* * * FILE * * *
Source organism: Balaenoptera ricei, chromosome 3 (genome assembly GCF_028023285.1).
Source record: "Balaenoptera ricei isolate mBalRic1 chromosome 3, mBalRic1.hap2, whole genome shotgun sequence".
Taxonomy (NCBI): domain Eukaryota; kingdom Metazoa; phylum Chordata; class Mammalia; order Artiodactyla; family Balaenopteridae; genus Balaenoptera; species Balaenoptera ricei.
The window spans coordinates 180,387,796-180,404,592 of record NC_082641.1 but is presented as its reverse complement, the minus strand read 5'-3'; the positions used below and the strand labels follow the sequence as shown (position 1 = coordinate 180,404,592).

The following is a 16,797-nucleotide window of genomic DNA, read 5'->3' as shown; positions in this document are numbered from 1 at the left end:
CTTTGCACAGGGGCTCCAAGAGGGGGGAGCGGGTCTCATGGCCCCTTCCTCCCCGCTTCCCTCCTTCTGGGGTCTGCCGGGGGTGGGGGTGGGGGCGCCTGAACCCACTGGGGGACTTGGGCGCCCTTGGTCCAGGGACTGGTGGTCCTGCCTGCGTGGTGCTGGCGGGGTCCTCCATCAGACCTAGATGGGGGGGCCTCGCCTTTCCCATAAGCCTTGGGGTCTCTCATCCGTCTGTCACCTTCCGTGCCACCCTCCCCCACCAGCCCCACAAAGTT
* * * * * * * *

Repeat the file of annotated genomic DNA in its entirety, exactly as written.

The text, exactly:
Source organism: Balaenoptera ricei, chromosome 3 (genome assembly GCF_028023285.1).
Source record: "Balaenoptera ricei isolate mBalRic1 chromosome 3, mBalRic1.hap2, whole genome shotgun sequence".
Taxonomy (NCBI): domain Eukaryota; kingdom Metazoa; phylum Chordata; class Mammalia; order Artiodactyla; family Balaenopteridae; genus Balaenoptera; species Balaenoptera ricei.
The window spans coordinates 180,387,796-180,404,592 of record NC_082641.1 but is presented as its reverse complement, the minus strand read 5'-3'; the positions used below and the strand labels follow the sequence as shown (position 1 = coordinate 180,404,592).

The following is a 16,797-nucleotide window of genomic DNA, read 5'->3' as shown; positions in this document are numbered from 1 at the left end:
CTTTGCACAGGGGCTCCAAGAGGGGGGAGCGGGTCTCATGGCCCCTTCCTCCCCGCTTCCCTCCTTCTGGGGTCTGCCGGGGGTGGGGGTGGGGGCGCCTGAACCCACTGGGGGACTTGGGCGCCCTTGGTCCAGGGACTGGTGGTCCTGCCTGCGTGGTGCTGGCGGGGTCCTCCATCAGACCTAGATGGGGGGGCCTCGCCTTTCCCATAAGCCTTGGGGTCTCTCATCCGTCTGTCACCTTCCGTGCCACCCTCCCCCACCAGCCCCACAAAGTT